The recently enacted Pregnant Workers Fairness Act (PWFA) was effective June 27, 2023. This new law makes discrimination against pregnant workers unlawful and provides additional protections for pregnant workers.
Coverage and Accommodations
Employers covered by the Act are now required to provide reasonable for an employee’s known limitations related to pregnancy, childbirth and related medical conditions. Congress also directed the Equal Employment Opportunity Commission (EEOC) to issue regulations to implement and enforce the Act, and the proposed rules have now been issued for public comment.
Insight into Interpretation
The rules provide some insight into how the EEOC will interpret the Act, especially with respect to (i) what conditions related to pregnancy and childbirth might fall within the scope of the Act, and (ii) what accommodations might be considered reasonable.
The EEOC paints with a broad brush and includes, within the sphere of pregnancy, issues occurring during a:
“Current pregnancy, past pregnancy, potential pregnancy, lactation (including breastfeeding and pumping), use of birth control, menstruation, infertility and fertility, endometriosis, miscarriage, stillbirth, or having or choosing not to have an abortion, among other conditions.”
Such “other conditions” include postpartum anxiety and depression.
Under the proposed rule, the PWFA will also cover conditions that are generally unrelated to pregnancy or childbirth but may have been worsened by pregnancy or childbirth, such as anxiety or high blood pressure. It appears that the EEOC considers any functioning, misfunctioning or non-functioning component of the reproductive system that limits the ability to work potentially subject to accommodation.
Definition of “Pregnant Worker” and Accommodations
Interestingly, the EEOC rule does not define the term “pregnant worker” but uses the definition of “employee” under Title VII of the Civil Rights Act of 1964. That begs the question as to whether male workers who experience work limitations due to infertility, erectile dysfunction or other reproductive matters will also be covered. These individuals may possibly be covered, given the EEOC’s statement in its summary to the proposed rule:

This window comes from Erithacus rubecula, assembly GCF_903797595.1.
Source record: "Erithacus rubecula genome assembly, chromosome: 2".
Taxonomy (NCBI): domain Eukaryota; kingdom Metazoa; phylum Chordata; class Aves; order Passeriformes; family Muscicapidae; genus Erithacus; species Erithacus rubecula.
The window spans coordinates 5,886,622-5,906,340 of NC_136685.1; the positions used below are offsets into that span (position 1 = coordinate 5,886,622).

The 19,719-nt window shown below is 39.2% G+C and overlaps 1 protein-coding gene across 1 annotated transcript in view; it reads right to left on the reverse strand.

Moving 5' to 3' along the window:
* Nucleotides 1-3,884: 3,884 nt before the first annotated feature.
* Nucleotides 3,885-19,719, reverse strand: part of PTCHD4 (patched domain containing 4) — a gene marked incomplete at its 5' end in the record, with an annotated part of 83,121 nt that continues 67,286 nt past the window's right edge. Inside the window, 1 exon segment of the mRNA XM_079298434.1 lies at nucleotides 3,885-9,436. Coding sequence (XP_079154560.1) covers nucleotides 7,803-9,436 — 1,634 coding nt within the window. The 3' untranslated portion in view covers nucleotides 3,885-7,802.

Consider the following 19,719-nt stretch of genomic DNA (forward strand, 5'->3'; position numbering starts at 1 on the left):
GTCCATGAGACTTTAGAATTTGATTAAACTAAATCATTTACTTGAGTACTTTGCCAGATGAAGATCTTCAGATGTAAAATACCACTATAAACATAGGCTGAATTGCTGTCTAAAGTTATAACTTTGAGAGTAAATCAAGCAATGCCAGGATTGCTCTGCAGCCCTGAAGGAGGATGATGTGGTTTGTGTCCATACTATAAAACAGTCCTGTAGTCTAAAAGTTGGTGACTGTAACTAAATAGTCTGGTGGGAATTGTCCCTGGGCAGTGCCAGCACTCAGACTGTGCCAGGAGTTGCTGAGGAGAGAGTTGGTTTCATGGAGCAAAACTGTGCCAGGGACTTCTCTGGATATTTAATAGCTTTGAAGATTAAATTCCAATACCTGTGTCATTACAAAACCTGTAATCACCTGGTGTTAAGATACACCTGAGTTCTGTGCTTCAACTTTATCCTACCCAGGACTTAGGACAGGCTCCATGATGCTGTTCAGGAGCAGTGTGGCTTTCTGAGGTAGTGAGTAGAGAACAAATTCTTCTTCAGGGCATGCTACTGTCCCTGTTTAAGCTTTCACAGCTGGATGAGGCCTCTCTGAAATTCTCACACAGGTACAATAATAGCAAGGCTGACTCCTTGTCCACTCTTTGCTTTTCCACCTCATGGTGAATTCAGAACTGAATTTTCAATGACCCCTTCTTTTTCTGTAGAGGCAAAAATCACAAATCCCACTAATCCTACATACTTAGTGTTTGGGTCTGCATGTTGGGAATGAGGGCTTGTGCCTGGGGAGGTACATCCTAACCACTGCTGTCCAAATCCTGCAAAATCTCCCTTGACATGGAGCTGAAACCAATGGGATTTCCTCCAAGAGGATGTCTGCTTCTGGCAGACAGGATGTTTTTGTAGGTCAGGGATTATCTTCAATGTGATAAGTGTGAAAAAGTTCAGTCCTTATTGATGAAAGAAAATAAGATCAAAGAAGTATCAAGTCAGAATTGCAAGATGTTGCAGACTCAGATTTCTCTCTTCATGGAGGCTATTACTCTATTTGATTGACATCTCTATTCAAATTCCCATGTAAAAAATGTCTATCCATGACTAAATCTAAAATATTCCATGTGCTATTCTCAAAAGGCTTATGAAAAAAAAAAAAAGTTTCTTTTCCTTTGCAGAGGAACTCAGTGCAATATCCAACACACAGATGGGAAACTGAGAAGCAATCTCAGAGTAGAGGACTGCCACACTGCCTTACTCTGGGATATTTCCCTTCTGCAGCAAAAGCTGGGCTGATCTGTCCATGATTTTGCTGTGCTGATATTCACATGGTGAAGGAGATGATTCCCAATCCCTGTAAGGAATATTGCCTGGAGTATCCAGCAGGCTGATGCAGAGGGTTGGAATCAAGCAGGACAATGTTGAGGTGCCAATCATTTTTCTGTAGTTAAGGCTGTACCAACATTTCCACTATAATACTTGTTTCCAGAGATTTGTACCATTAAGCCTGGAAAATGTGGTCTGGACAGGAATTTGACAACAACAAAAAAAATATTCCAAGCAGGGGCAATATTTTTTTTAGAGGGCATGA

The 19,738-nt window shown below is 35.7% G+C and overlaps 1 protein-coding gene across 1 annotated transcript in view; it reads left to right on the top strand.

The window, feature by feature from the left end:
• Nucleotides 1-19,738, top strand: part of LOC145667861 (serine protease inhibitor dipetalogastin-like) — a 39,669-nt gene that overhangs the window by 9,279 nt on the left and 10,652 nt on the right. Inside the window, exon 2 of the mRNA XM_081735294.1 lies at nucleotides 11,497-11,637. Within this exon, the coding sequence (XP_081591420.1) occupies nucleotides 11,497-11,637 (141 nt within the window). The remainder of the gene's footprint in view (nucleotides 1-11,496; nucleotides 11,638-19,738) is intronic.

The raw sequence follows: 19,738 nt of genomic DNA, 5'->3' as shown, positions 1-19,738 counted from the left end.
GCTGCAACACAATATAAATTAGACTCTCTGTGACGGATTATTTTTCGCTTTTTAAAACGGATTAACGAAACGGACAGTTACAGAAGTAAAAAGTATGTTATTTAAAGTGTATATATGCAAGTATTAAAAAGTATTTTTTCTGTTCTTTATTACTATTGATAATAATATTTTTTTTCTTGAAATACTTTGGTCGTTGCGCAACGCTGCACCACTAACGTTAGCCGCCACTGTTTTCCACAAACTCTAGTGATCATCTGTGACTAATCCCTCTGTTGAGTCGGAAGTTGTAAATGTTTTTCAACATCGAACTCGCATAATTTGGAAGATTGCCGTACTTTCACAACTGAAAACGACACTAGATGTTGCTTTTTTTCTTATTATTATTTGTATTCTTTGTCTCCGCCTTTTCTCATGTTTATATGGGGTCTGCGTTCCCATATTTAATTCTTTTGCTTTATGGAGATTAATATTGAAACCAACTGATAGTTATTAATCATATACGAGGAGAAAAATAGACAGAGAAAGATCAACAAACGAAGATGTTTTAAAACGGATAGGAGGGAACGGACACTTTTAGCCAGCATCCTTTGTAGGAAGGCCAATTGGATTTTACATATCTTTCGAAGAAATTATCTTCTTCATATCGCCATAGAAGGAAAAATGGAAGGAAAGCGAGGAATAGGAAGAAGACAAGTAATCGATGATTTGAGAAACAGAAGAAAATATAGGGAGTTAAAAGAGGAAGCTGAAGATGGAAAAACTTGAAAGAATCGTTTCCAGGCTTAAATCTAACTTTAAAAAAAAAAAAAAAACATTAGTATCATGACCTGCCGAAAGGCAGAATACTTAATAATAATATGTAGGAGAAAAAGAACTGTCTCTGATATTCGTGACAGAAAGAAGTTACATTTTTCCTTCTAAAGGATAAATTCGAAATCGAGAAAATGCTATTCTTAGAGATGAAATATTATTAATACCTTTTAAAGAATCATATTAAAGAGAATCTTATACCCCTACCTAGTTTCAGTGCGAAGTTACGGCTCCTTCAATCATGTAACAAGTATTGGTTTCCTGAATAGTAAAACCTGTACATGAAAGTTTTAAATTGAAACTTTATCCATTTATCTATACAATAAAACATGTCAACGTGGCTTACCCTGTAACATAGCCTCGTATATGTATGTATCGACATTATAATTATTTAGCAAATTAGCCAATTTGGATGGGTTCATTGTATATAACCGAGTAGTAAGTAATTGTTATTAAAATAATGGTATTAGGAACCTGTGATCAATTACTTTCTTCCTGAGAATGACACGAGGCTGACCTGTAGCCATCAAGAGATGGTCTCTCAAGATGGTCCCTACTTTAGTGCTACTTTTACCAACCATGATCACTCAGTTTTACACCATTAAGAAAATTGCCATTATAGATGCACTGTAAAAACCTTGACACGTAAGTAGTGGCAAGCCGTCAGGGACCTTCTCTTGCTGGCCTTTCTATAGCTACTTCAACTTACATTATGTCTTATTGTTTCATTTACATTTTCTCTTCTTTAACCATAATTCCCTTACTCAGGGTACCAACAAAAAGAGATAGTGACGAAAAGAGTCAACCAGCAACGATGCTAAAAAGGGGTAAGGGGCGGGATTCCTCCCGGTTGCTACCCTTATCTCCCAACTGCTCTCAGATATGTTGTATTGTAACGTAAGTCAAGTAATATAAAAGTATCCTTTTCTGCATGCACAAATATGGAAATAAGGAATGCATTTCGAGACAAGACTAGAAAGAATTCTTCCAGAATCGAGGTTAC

“[w]hoever satisfies the definition of an ‘employer’ or an ‘employee’ under any of these statutes [e.g. Title VII] is an employer or employee for purposes of the PWFA.”
The term “limitation” includes physical and mental conditions “related to, affected by, or arising out pregnancy, childbirth, or a related medical condition.” Severity is not a factor, as a limitation may be “a modest, minor, and/or episodic impediment or problem” and includes necessary healthcare treatment in and of itself. Thus, although in some cases the Family Medical Leave Act and the PWFA may overlap, the term “limitation” in the PWFA has a much wider scope than the “serious health condition” requirement under the FMLA. As a result, a pregnant worker may still be entitled to an accommodation with paid or unpaid leave under the PWFA, even though no such remedy would have been available under the FMLA and, as is noted below, may provide a much longer period of leave than that which is available under the FMLA.
Comparison to ADA and Reasonable Accommodations
The PWFA borrows from the Americans with Disabilities Act (ADA) but does not mirror it. Unlike the ADA, which allows an employer to request medical support for disabilities that may not be apparent, the EEOC foresees that under the PWFA, medical support will seldom be required as the existence of the condition or limitation: